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‘After a year of loss, Eid is more important than ever this year’

·3-min read

Last year, one of my closest friends lost her father. She was devastated, I was torn, and her family were broken. Seeing their smiles that once brightened up their home break down into endless tears, I felt helpless.

It’s never easy seeing someone you love pass away, especially someone who also felt like a father to you; I would always make the effort to visit my friend and her family, greeting them with “Asalamuwalykum, Mama and Baba!”- “Peace be upon you mum and dad”.

Over time my friend’s parents became my own and when I heard of her father’s loss, I felt the world change around me.

I held my friend, hugged her, and carried the weight of her tears on my chest. She turned to me and said “I can’t believe he’s actually gone”. I froze, words no longer able to comfort her pain.

The emptiness and hollow feeling of losing loved ones are felt by many people this year. The pandemic has taken away hundreds of thousands of lives in the UK alone, and has caused separation and loneliness, leaving many - like me - feeling speechless.

Now, as the second Ramadan spent in lockdown comes to an end, we look forward to Eid - a time of celebration for Muslims. But many feel in a state of limbo during this time of celebration.

We have learned that life is short and should be lived to its fullest

The ending of the holy month is meant to be all about fun, family and community, it is the essence of togetherness and making memories to last a lifetime.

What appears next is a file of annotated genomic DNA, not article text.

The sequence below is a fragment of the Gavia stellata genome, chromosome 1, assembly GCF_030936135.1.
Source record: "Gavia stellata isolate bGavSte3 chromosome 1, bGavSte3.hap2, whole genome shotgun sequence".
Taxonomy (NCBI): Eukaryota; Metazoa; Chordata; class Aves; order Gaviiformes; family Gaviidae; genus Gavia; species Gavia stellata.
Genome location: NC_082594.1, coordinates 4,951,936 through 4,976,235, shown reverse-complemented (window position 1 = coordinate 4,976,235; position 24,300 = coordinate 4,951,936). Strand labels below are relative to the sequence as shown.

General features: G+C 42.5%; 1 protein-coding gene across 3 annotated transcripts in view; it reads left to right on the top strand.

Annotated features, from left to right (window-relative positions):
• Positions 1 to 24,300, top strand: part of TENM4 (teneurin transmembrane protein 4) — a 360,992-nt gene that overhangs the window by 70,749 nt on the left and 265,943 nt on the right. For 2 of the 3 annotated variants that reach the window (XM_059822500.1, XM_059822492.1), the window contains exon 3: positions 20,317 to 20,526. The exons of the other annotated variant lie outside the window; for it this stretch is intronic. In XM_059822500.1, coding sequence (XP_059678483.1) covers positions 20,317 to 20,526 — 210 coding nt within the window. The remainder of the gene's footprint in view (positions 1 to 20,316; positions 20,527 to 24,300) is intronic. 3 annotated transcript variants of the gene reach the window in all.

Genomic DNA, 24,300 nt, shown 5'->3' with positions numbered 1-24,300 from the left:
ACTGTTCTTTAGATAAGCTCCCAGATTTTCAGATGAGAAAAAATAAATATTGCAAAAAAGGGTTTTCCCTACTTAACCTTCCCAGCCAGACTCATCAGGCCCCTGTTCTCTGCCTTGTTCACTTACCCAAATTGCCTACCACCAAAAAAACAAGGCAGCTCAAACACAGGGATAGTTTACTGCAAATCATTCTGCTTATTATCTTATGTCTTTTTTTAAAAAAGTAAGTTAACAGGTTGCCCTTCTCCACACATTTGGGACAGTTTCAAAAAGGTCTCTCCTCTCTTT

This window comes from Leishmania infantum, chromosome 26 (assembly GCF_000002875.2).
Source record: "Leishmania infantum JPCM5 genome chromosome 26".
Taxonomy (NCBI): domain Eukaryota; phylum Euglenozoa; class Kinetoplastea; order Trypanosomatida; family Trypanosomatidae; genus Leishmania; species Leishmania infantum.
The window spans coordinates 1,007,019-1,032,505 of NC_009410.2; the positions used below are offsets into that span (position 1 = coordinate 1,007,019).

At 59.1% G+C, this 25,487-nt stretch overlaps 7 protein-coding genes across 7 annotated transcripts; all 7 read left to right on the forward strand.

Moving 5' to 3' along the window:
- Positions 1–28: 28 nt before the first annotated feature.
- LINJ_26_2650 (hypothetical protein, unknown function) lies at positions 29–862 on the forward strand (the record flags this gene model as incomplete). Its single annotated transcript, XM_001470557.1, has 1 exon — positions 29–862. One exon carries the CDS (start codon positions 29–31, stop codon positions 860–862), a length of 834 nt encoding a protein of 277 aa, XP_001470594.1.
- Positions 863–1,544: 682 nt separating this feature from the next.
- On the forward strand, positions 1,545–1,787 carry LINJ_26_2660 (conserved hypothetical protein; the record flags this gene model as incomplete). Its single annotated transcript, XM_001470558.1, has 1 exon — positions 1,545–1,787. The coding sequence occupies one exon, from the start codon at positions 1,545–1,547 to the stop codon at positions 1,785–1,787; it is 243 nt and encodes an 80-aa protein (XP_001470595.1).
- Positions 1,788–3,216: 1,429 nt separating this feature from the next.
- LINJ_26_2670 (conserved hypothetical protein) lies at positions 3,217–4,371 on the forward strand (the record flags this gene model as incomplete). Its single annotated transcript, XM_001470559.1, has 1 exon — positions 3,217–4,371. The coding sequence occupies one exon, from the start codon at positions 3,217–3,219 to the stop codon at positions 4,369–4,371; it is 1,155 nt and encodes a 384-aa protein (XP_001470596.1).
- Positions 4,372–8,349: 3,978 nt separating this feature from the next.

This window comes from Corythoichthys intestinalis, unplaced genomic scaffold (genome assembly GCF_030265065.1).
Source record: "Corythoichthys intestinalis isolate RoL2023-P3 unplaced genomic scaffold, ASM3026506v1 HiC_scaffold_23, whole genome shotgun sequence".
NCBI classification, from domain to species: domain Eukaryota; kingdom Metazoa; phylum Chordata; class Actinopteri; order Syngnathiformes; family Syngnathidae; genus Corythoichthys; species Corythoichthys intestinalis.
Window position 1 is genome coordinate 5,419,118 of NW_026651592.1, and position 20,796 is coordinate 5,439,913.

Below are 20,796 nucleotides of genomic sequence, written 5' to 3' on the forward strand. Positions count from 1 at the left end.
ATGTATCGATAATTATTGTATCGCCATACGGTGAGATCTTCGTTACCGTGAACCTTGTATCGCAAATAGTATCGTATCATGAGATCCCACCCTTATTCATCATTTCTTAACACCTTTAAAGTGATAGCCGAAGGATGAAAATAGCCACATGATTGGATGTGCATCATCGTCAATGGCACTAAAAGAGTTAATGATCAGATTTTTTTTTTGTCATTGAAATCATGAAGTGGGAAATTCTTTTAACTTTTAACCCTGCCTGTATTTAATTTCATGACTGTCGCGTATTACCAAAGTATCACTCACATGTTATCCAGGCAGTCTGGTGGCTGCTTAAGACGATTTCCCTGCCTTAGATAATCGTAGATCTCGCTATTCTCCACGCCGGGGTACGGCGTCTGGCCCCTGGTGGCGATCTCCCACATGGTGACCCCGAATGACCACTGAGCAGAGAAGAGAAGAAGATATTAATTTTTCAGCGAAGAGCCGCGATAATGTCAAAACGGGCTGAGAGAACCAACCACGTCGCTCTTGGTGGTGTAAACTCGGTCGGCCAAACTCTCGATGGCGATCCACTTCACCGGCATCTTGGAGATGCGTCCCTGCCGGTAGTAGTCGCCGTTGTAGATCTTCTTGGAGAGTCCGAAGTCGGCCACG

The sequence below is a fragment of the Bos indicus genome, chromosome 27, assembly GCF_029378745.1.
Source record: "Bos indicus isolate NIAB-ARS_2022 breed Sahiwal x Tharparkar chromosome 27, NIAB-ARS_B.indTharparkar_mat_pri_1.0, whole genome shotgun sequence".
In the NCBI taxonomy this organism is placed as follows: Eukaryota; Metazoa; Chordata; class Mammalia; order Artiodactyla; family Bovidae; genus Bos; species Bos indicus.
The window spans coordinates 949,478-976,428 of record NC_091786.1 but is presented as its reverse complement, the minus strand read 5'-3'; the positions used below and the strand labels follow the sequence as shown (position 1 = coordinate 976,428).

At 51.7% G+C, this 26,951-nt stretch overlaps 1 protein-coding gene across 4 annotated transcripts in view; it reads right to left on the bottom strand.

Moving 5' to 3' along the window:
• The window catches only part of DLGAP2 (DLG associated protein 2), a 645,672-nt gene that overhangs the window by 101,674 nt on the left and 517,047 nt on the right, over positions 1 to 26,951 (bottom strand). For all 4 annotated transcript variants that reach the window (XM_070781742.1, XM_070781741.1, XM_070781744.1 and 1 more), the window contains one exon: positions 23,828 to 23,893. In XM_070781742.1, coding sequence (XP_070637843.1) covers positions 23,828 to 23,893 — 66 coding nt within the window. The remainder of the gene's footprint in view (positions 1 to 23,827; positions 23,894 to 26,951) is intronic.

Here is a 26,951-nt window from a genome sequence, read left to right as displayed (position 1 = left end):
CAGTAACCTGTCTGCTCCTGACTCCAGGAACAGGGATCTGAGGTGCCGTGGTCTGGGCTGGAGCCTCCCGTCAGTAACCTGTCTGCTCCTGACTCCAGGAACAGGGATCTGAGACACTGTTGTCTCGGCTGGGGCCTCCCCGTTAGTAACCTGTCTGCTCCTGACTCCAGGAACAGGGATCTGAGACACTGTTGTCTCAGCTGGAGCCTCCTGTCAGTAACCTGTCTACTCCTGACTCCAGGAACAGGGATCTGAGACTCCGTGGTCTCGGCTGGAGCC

Gifts are passed around between family and friends and after a month of fasting from sunrise to sundown you can bite into your favourite dishes, before falling into a food coma.

But of course this year, Eid also means something else. In the last 12 months things have changed, the pandemic has been a type of awakening, people have lost loved ones, others have lost their jobs and the rates of depression and anxiety have increased.

We have learned that life is short and should be lived to its fullest. The events that occur around us on a day to day basis, should humble us, teach us and grant us hope.

If there’s one thing I’ve learnt during my time in lockdown, the subsequent unemployment and confusion, it’s to be grateful. Gratitude became a form of survival for me.

It taught me to appreciate the small moments my family and I spent in lockdown together, how we laughed and also cried

For Ramadan last year, I decided to purchase a little gratitude jar, as cliché as that may seem - I wanted everyone in the house to write one thing that they were most grateful for.

So every day, during Ramadan, after we opened our fast together, we would write one thing we were grateful for and pop it into the jar. It was a nice reminder for us all to complain a little less and do a little more to keep our mental wellbeing in check.

Recently I opened up that jar and smiled reading them back. It taught me to appreciate the small moments my family and I spent in lockdown together, how we laughed and also cried, but more importantly it taught me that life can escape us in the blink of an eye.

The importance of Eid this year stems from loss and love. A lesson to appreciate and remember the bittersweet moments that come with life.

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